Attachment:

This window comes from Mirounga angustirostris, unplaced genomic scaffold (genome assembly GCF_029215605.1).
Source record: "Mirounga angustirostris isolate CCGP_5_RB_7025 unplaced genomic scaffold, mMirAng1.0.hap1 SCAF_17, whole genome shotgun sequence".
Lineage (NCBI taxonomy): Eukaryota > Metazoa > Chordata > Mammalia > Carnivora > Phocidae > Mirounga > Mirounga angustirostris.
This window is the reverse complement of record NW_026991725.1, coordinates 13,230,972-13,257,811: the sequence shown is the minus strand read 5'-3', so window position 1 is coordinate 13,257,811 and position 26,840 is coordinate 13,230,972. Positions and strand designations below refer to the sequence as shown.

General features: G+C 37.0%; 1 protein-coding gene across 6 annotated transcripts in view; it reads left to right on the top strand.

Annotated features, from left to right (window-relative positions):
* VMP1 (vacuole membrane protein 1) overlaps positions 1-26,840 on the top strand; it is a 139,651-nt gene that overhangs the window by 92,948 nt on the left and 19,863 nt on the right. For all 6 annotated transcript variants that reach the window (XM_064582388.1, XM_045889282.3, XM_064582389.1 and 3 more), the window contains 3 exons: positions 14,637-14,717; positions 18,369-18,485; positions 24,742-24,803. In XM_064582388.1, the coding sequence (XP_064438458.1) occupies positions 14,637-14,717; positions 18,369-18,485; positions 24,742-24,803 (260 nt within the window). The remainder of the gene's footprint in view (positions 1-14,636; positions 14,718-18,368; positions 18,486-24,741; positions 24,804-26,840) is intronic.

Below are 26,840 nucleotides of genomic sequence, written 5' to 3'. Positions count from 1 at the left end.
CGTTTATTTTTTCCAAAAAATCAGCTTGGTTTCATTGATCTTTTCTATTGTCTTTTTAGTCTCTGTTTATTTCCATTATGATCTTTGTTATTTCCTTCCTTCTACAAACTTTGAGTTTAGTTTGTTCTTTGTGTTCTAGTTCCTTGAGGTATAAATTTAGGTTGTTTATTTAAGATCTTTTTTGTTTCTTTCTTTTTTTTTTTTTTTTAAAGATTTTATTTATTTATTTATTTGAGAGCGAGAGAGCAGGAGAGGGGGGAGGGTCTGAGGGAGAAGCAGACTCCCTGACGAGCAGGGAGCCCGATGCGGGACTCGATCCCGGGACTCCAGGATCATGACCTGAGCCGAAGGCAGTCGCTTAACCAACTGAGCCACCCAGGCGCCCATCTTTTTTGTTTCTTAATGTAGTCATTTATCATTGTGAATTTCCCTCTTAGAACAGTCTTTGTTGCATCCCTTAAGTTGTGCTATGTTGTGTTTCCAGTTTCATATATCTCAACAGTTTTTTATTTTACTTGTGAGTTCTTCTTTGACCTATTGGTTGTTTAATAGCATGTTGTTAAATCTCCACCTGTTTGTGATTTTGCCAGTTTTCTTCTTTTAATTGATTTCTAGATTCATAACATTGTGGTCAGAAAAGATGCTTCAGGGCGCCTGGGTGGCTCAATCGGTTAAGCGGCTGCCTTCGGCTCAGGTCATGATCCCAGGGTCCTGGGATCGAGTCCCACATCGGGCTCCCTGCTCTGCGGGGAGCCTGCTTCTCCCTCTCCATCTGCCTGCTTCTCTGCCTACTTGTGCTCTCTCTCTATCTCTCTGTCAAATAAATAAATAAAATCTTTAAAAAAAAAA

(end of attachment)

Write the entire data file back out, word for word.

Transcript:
This window comes from Mirounga angustirostris, unplaced genomic scaffold (genome assembly GCF_029215605.1).
Source record: "Mirounga angustirostris isolate CCGP_5_RB_7025 unplaced genomic scaffold, mMirAng1.0.hap1 SCAF_17, whole genome shotgun sequence".
Lineage (NCBI taxonomy): Eukaryota > Metazoa > Chordata > Mammalia > Carnivora > Phocidae > Mirounga > Mirounga angustirostris.
This window is the reverse complement of record NW_026991725.1, coordinates 13,230,972-13,257,811: the sequence shown is the minus strand read 5'-3', so window position 1 is coordinate 13,257,811 and position 26,840 is coordinate 13,230,972. Positions and strand designations below refer to the sequence as shown.

General features: G+C 37.0%; 1 protein-coding gene across 6 annotated transcripts in view; it reads left to right on the top strand.

Annotated features, from left to right (window-relative positions):
* VMP1 (vacuole membrane protein 1) overlaps positions 1-26,840 on the top strand; it is a 139,651-nt gene that overhangs the window by 92,948 nt on the left and 19,863 nt on the right. For all 6 annotated transcript variants that reach the window (XM_064582388.1, XM_045889282.3, XM_064582389.1 and 3 more), the window contains 3 exons: positions 14,637-14,717; positions 18,369-18,485; positions 24,742-24,803. In XM_064582388.1, the coding sequence (XP_064438458.1) occupies positions 14,637-14,717; positions 18,369-18,485; positions 24,742-24,803 (260 nt within the window). The remainder of the gene's footprint in view (positions 1-14,636; positions 14,718-18,368; positions 18,486-24,741; positions 24,804-26,840) is intronic.

Below are 26,840 nucleotides of genomic sequence, written 5' to 3'. Positions count from 1 at the left end.
CGTTTATTTTTTCCAAAAAATCAGCTTGGTTTCATTGATCTTTTCTATTGTCTTTTTAGTCTCTGTTTATTTCCATTATGATCTTTGTTATTTCCTTCCTTCTACAAACTTTGAGTTTAGTTTGTTCTTTGTGTTCTAGTTCCTTGAGGTATAAATTTAGGTTGTTTATTTAAGATCTTTTTTGTTTCTTTCTTTTTTTTTTTTTTTTAAAGATTTTATTTATTTATTTATTTGAGAGCGAGAGAGCAGGAGAGGGGGGAGGGTCTGAGGGAGAAGCAGACTCCCTGACGAGCAGGGAGCCCGATGCGGGACTCGATCCCGGGACTCCAGGATCATGACCTGAGCCGAAGGCAGTCGCTTAACCAACTGAGCCACCCAGGCGCCCATCTTTTTTGTTTCTTAATGTAGTCATTTATCATTGTGAATTTCCCTCTTAGAACAGTCTTTGTTGCATCCCTTAAGTTGTGCTATGTTGTGTTTCCAGTTTCATATATCTCAACAGTTTTTTATTTTACTTGTGAGTTCTTCTTTGACCTATTGGTTGTTTAATAGCATGTTGTTAAATCTCCACCTGTTTGTGATTTTGCCAGTTTTCTTCTTTTAATTGATTTCTAGATTCATAACATTGTGGTCAGAAAAGATGCTTCAGGGCGCCTGGGTGGCTCAATCGGTTAAGCGGCTGCCTTCGGCTCAGGTCATGATCCCAGGGTCCTGGGATCGAGTCCCACATCGGGCTCCCTGCTCTGCGGGGAGCCTGCTTCTCCCTCTCCATCTGCCTGCTTCTCTGCCTACTTGTGCTCTCTCTCTATCTCTCTGTCAAATAAATAAATAAAATCTTTAAAAAAAAAA